Welcome to Homeschool Authors, Luke. Tell us a little bit about yourself.
I’m the oldest of nine kids, and I graduated high school at age sixteen.
During the next few years I studied writing almost exclusively, and as of
the beginning of 2012 I’ve written fourteen complete novels and novellas, around a hundred short stories, many songs, articles, and more. I placed as a finalist in the 2010 One Year Adventure Novel contest, and won first place the next year with a 114,000-word thriller I wrote in 2010. Since then I've written a lot more, and my latest books are much better than that thriller, which I plan to rewrite and try to publish traditionally. I’m an advanced pianist, been playing for fifteen years, a composer, and I also play a little guitar, mandolin, and violin.
What is your favorite memory of your homeschooling days?
Most music-related things (I love my piano), and moving 1,900 miles away to Green Bay, Wisconsin for seven months. Until I was fifteen I absolutely hated writing. It’s a miracle I ended up where I am now.
What caused you to start writing?
My mother got me some books to read when I was thirteen. Something called ‘The Hobbit’ by a guy I hadn't heard of. I read that book in two days and went on to devour the Lord of the Rings as fast as I possibly could. That didn't get me started, though, it merely planted the idea in my head that I wanted to create a story as magnificent and memorable as Tolkien’s. A couple years later, I went on my first backpacking trip in the Cascade
Mountains in central Washington. The weather was frigid and wet, but the wilderness was beautiful and we packed so much into those four days that when people asked me to tell them about it, I realized it would be easier to write a story about it. I spent three months in early 2007 writing the 5,000-word story. I didn’t know what paragraphs were for. It was probably just about the worst writing from a fifteen-year-old that you could imagine. But I kept writing.
What was/is the biggest challenge you have faced as a writer?
Writing is its own biggest challenge. The actual act of writing is so
hard, even painful at times. But I love creating things too much to give
What is your book The Unseen about?
The Unseen is set in Pennsylvania in 1849, where a girl’s family left her
see ‘ghosts.’ During the next twelve years of imprisonment, human friends come and go but the ghosts are always there. Then she escapes, a young woman with the mind of a child, and the book is about her mission to find somebody in the world who will take care of her. I’d heard a bit about the horrible treatment of mentally ill people in the 1800’s, but research was hard because even now nobody wants to talk about it. I did find a couple firsthand accounts, which were very disturbing. My book doesn't focus much on that but more on the consequences of Lucy being abandoned by everyone
and hated by society.
I have four other published books as well. Velvet’s Wings is an
illustrated modern-day faerie tale adventure for middle-grade readers
(though several adults have also enjoyed it.) The Element of Surprise is a collection of forty short comical stories inspired by Patrick McManus,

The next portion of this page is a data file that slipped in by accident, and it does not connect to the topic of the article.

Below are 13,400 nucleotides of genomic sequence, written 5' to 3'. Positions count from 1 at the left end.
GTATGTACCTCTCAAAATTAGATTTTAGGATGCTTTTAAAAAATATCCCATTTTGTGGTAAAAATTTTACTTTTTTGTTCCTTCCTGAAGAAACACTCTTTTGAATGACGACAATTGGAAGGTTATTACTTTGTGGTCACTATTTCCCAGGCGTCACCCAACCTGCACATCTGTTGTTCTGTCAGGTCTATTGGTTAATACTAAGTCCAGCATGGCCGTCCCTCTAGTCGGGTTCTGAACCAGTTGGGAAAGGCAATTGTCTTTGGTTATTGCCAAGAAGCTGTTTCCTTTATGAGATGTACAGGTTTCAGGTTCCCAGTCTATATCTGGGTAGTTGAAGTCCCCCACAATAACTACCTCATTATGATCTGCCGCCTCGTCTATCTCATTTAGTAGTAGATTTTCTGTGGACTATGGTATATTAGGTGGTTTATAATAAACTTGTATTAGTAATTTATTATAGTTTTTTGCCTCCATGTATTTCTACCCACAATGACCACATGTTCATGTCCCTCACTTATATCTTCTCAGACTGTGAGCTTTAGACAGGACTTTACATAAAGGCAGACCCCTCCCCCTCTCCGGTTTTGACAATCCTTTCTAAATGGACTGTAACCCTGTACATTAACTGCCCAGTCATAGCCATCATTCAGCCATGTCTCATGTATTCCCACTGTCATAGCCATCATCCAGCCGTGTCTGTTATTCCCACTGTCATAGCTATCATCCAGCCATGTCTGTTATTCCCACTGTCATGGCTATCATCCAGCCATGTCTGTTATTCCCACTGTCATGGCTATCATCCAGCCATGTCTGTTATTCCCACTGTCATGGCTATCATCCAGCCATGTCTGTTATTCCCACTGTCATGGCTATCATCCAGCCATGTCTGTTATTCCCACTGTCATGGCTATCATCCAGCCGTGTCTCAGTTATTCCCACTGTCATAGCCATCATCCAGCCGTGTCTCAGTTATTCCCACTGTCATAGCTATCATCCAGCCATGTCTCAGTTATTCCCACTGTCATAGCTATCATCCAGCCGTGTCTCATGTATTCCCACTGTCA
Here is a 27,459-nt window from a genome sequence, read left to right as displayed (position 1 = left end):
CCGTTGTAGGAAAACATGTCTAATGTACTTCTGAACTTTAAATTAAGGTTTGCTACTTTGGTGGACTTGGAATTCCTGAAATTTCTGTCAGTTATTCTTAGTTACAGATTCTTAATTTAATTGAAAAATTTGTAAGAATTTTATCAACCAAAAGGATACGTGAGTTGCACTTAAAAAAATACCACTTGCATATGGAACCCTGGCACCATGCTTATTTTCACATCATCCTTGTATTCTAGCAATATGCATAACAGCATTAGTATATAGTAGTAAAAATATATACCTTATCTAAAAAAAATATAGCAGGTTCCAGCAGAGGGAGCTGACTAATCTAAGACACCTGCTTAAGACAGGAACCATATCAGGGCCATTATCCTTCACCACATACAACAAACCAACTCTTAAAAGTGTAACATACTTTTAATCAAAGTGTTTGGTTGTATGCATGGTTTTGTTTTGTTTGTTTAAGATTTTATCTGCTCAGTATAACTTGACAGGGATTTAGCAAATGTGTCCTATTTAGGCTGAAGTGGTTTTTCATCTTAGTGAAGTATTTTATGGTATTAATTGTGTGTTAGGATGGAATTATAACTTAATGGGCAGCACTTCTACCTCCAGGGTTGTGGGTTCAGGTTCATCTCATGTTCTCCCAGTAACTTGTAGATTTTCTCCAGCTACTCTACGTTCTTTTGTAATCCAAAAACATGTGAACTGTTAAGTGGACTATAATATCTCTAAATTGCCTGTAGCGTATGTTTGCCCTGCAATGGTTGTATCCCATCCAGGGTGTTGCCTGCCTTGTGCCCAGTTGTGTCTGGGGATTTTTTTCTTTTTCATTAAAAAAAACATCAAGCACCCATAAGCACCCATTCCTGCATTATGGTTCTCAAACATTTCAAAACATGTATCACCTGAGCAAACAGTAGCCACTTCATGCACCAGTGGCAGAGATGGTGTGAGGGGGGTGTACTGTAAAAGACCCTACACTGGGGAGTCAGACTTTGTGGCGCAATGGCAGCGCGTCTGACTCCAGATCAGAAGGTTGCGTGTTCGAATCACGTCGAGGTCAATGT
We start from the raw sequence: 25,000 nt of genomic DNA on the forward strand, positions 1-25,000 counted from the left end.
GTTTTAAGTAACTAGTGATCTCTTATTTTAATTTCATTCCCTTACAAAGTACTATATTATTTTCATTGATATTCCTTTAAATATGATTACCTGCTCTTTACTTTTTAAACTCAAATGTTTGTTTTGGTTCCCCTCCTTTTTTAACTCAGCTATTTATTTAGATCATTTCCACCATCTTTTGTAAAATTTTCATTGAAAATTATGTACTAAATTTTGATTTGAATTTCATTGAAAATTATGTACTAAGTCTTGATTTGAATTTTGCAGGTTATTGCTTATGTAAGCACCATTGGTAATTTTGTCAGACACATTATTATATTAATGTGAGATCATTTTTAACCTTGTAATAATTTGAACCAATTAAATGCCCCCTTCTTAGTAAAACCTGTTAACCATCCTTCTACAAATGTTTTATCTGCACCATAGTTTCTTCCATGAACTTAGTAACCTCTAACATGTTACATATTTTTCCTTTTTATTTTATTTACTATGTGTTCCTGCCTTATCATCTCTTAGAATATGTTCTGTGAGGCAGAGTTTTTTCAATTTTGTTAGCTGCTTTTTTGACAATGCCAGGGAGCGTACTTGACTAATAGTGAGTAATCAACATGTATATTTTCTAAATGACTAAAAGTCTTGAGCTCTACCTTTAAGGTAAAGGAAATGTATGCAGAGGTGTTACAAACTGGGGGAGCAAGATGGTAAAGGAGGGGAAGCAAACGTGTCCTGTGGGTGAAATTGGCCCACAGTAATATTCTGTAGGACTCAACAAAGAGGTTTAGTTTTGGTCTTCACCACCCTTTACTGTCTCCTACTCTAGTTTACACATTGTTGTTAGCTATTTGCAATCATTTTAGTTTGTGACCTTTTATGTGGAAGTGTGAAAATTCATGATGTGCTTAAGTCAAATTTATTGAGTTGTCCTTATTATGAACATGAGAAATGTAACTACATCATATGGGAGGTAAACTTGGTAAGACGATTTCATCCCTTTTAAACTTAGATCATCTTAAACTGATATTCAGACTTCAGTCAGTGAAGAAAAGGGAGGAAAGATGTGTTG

Erma Bombeck, and other great American humorists. Offset is my finalist
novella from the 2010 OYAN contest, a humorous and action-packed sci-fi,
and it is available as an ebook only. Daughter of Thieves is a novelette
that I wrote to enter in the Writers of the Future contest. It’s a tragic
romance about a girl who loves Robin Hood…but she isn’t Marian.
Where can people get your books?
www.mindwielders.com/lukealistar.htm. There you can also read the first
chapters of each book for free, and at the bottom I have a Google Checkout
box where I sell autographed and special editions of my books. Searching
Luke Alistar on Amazon will come up with a few of my books and my album of
improvised piano music. All of my books are on Lulu as well, though in
different printing formats. Check them out at
What has been your most rewarding moment as a writer?
I’ll have to pick a few…of course finishing my first novella felt amazing.
Finishing my first novel over 100,000 words was a big one. More recently, I won NaNoWriMo while working full time and recording music and doing a lot of other things. It left me burnt out but the writing itself was fantastic. In September 2011 I got an email I wasn’t expecting. Writer’s Digest liked the humor piece I sent them months before, and offered me $150 for it. I’m still a little shocked that I wrote something in about fifteen minutes and it earned me $150. A few months later I learned that I won first place in the OYAN contest, from which I got a $16,000 college scholarship, detailed comments on the entire novel by two judges, a free college-credit online writing course, and an iPod Touch. I’ve had two book signings/promo events with a group of local indie authors, and those have been wonderful.
All that is great, but my favorite thing is to hear from yet another fan
who read my book and loved it.
Do you have any final thoughts?
Thoughts are never final, there are always more. You’re never done writing…